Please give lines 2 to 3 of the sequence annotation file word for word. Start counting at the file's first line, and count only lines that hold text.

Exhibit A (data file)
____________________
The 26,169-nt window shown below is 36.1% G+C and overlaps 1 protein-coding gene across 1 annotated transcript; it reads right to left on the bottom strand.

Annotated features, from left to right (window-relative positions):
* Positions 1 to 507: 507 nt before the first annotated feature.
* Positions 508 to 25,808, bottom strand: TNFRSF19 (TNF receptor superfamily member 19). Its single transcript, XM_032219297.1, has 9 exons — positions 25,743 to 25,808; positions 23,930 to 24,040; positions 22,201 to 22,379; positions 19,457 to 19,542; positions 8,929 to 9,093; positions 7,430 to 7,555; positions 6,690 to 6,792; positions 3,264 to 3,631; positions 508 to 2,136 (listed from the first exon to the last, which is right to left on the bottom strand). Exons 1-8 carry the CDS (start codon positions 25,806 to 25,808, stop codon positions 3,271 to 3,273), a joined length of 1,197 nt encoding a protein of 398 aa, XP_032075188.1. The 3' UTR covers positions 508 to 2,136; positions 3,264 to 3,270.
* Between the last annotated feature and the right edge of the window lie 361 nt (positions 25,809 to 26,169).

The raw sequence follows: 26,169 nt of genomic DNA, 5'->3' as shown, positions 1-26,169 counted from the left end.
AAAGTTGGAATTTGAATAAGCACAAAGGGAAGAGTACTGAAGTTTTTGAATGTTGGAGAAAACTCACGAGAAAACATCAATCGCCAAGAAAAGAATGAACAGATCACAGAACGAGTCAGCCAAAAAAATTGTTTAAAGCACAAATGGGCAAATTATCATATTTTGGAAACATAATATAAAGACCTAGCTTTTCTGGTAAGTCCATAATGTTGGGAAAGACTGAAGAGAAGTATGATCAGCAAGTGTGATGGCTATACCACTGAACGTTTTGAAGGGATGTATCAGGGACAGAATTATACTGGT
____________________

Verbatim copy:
Annotated features, from left to right (window-relative positions):
* Positions 1 to 507: 507 nt before the first annotated feature.